I'm sorry to say that the Times's definition of "musician" doesn't extend to people in the notational music tradition. So don't play that video expecting to hear Joan Sutherland, Shirley Verrett, Hugues Cuenod, Cesare Siepi, Giuseppe Taddei, Earl Wild, Charles Mackerras, Anthony Rolfe Johnson, Philip Langridge, or any of the great classical performers who died this year. The Times should be ashamed of itself.

Worth Reading

Drew McManus was out of town for a while - in Nepal! - and had splendid guest bloggers during his absence. Take a look:

Just to be clear about where I stand on the issue Horowitz raises, I think he is just plain wrong. Orchestral musicians in the top orchestras are paid salaries and benefits commensurate with other professionals in large, expensive metropolitan areas. Compare with software engineers, for example. I think that is right and appropriate, and I wish the musicians in all orchestras were paid decent salaries - one of the maddening things in Drew's annual salary surveys is orchestras where the music directors are paid a small fortune - in the hundreds of thousands of dollars - and the musicians are paid $40,000 if they're lucky. Making all orchestral musicians live like free-lancers - as Horowitz is a free-lance writer - won't improve the quality of musical life in this country.)

John Adams at San Francisco Symphony

Over at Civic Center, sfmike has a posting about John Adams's recent residency at San Francisco Symphony, including lists of three favorite Adams works by a bunch of people. You'll notice (or you won't notice) my absence; I couldn't come up with three favorites because I haven't heard most of my Adams recordings in a few years, and I didn't want to just throw out works at random.

Also, I'd heard El Nino the week before, and frankly, I hated it. Maybe what I hated was Adams's own conducting, but the piece just seemed stuck in one tempo, stuck on the endless syncopations, stuck harmonically, stuck stuck stuck. I continue to hate the flattening effect of the amplification - John, why don't you trust either your own orchestration or your singers? And while I thought Michelle DeYoung and Jessica Rivera were both swell, I could not bear Jonathan Lemalu's gray-toned shouting or the effect of the amplification on his sibilants. So I couldn't join in the general rejoicing about the piece. I know five people who walked out of the first performance, so it's not just me.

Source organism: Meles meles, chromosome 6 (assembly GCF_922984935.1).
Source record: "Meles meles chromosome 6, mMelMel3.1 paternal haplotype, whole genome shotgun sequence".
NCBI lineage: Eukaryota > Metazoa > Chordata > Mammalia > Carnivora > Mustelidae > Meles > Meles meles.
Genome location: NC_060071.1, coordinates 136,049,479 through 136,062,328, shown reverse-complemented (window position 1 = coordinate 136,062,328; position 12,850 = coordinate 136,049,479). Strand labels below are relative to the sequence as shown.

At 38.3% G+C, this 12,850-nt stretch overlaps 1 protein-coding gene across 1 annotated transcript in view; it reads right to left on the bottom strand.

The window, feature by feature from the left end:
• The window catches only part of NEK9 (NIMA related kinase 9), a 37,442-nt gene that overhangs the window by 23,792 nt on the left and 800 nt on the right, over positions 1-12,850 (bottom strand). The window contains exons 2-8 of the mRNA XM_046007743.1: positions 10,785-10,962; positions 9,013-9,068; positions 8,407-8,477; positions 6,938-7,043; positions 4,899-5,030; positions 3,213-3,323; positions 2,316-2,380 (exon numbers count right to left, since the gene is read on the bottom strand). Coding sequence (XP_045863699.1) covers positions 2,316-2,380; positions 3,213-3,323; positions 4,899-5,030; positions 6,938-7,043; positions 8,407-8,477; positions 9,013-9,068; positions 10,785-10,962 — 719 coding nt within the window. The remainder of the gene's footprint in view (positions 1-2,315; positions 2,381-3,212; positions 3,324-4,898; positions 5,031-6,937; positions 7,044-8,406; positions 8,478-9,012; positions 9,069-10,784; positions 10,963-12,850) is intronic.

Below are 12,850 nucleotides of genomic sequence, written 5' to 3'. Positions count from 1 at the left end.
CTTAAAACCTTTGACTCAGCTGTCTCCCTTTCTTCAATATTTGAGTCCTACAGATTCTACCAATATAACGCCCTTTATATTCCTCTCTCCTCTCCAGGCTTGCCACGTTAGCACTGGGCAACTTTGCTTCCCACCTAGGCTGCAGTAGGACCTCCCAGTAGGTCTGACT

That said, a favorite or two. I think the music of Doctor Atomic is splendid; grand in scope and conception, beautifully executed. (The libretto, not so much. Undramatic, fragmentary, tough to hang an opera on, even though it does a provide a few excellent set pieces. It needs to lose the Native American child care provider and the clownish portrayal of General Leslie Groves.) But my favorite of all is Naive and Sentimental Music, one of the best new symphonic works I've heard in the last decade.

Saturday, December 25, 2010

Year-End Fundraising Mistakes to Avoid

To date, these are mine:
  • Sending your year-end solicitation within a month of when the donor made his/her most recent donation.
  • Losing track of the donor's preferred title of address. Don't send me a letter that starts with "Dear Mr. Hirsch."
  • Claiming, even humorously, that you're the charity most worthy of receiving donations. This could be funny in boom times. In a year when employment in Alameda County is close to 12%, the economy is in the tank, and there's a lot of suffering, not funny and not persuasive from a small arts organization.
Post yours in the comments!


Yesterday afternoon, my traditional Act I and Act II of La Boheme - the cheery half of the opera - followed by the first CD of the Christmas Oratorio (Rilling). This morning, first CD of Messiah (Davis I, from some years back).